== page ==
Los Angeles. On their third season with the USC women water polo team sisters Stephania and Ioanna Haralabidis contributed greatly to one of the most remarkable seasons in USC’s water polo history, as the team completed an undefeated season earning their fifth NCAA national championship. In a thrilling match that was a 7-7 tie, it was Stephania Haralabidis’ rocket-shot that gave the Trojans an 8-7 lead with six seconds left.
That ended up been the winning goal that defeated defending national champions Stanford. That was Stephania’s fifth goal of the match and she was named the NCAA Tournament MVP, while sister Ioanna joined her on the NCAA All-Tournament First Team along with fellow Trojan Brigitta Games. Their road to championship started a long time ago when the two sisters began their water polo career in Greece. Their first sport was swimming but after a while they started searching for a more exciting sport.
Their father Babis Haralabidis, a water polo player with the Greek national team, took them to the pool one day to pass the ball around. That was it, the sisters fell in love with it and they switched their focus to water polo. It might had been their father who introduced them to the game, but it was their American mother Janet Scott who helped the girls make their dreams come true. The girls signed up on the youth division of the professional team Tritonas Amarousiou as there was no water polo available at the high school level. The long drive from their small town of Pikermi became a regular routine.
Speaking to TNH in the Heritage Hall at the USC campus the sisters said ”our mother was incredible. She drove us daily to the practices and waited for the long sessions to be over so she can take us back home to finish our homework. Many times we found her asleep in the cafeteria waiting for us. She never missed a practice or a game.” They progressed quickly and were invited to the Junior and Senior National Teams for Greece where they excelled. They won a bronze medal at the 2012 FINA World Championships in China, and two gold medals at the 2011 and 2012 Junior European Championships. Despite the successes at home, the sisters always felt that they wanted to experience playing for an established university program and in order to do that they had to go abroad.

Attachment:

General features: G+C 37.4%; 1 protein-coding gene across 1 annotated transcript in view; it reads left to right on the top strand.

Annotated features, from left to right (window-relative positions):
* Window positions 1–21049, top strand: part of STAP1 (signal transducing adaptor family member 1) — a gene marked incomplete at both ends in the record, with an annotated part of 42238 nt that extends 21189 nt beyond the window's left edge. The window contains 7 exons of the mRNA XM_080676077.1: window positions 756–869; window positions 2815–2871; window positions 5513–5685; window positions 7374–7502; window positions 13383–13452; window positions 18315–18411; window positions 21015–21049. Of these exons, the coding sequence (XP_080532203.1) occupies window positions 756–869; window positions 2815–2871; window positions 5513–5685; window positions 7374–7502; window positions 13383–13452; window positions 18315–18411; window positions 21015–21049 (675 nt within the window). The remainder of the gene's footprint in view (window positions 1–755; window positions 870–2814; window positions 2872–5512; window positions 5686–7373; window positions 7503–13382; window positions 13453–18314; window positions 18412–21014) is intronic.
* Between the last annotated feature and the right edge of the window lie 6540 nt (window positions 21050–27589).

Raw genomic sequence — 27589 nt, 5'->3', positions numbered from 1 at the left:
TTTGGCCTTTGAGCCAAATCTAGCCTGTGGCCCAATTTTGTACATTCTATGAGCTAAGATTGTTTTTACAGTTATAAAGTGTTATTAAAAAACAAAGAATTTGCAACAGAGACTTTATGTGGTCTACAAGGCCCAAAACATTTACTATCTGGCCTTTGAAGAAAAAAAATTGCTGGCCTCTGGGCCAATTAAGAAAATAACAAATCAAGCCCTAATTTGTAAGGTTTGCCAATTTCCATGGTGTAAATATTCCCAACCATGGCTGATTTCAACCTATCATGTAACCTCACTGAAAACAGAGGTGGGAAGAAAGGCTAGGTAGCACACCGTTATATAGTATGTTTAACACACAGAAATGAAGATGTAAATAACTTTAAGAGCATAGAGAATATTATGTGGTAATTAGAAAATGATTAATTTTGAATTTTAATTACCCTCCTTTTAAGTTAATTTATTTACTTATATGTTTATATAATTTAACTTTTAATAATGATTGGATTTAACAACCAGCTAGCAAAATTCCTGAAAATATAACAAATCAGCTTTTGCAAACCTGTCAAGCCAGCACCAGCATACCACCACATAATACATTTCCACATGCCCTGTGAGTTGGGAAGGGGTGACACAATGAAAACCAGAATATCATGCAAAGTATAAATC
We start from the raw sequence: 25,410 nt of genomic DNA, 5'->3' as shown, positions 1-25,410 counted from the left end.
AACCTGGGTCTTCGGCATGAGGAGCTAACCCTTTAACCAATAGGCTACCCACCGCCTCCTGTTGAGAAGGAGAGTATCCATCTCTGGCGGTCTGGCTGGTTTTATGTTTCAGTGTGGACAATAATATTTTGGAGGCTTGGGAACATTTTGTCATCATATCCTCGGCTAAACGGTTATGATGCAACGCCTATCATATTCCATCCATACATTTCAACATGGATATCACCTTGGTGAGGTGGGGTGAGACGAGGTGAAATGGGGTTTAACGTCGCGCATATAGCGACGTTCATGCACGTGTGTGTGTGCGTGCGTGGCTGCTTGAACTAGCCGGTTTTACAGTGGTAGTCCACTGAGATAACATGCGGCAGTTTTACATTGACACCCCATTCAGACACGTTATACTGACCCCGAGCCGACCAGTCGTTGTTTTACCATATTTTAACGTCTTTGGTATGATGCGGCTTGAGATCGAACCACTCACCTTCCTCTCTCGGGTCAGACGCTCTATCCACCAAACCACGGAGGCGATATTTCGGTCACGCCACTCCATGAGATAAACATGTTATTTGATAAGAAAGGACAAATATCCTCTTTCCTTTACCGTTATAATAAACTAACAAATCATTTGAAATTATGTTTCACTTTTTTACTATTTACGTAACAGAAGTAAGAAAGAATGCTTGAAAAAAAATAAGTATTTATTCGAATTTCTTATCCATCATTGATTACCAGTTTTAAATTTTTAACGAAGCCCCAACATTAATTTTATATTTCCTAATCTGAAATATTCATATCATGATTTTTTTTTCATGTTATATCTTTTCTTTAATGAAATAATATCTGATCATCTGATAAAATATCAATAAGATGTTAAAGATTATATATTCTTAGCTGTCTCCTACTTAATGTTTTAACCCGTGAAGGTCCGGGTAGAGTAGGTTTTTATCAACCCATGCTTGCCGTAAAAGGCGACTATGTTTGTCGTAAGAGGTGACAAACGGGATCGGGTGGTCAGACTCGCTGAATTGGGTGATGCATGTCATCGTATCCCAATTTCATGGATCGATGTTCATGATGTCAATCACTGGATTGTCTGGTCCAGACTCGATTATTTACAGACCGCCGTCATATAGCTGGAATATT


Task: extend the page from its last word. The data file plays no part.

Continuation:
”Unfortunately collegiate sports in Greece are very limited and do not have water polo.” The first step was to transfer for their senior high school year to Corona Del Mar High in Newport Beach and in 2013 helped them win the CIF Championship for the first time . When it was time to search for colleges their mother again anchored the effort, ”she made a highlight reel of our games and sent them to all the major college programs in the US.” And that is how USC Water Polo Coach Jovan Vavic found out about the sisters. ”I received an email from their mother and a few days later I received a reel with their highlights and I liked it. I inquired about them with other European coaches who had seen the girls compete with the Greek National Team.” Shortly the Haralabidis sisters received several offers most notably from world famous UC Berkeley and a full scholarship.
The girls however choose to challenge themselves and decided to go to USC, that has a championship caliber water polo team and one of the most decorated coaches in the country. Coach Jovan Vavic who leads both the men and women teams has won 14 national championships and has been selected the MPSF Women’s Water Polo Coach of the Year award five times. “We wanted to be coached by the best coach and to be the best players that we can be. When we attended the team practice we were blown away, we knew this is where we wanted to be” the sisters said. Coach Vavic was equally impressed with the girls ”they have good speed, quick movement, and they are strong. They are great competitors and approach the game aggressively, they don’t like to lose.”
The move has paid off in multiple ways. Not only did USC win a national championship, Stephania has also earned honors as the MPSF Player of the Year and she just won the Peter J. Cutino Award, the most prestigious individual award in American collegiate water polo. She becomes the fourth Trojan woman to become the National Player of the Year. Most importantly the girls said that ”we found a family at USC. Everyone does their best to assist us and include us, we couldn’t be any happier.”
When they are not competing they turn their attentions to their studies. ”We have not decided yet if we want to continue a water polo career after college or choose the corporate world. We are enjoying our academic and athletic lives at USC.” For now the sky is the limit for the sister champions from Pikermi, Greece.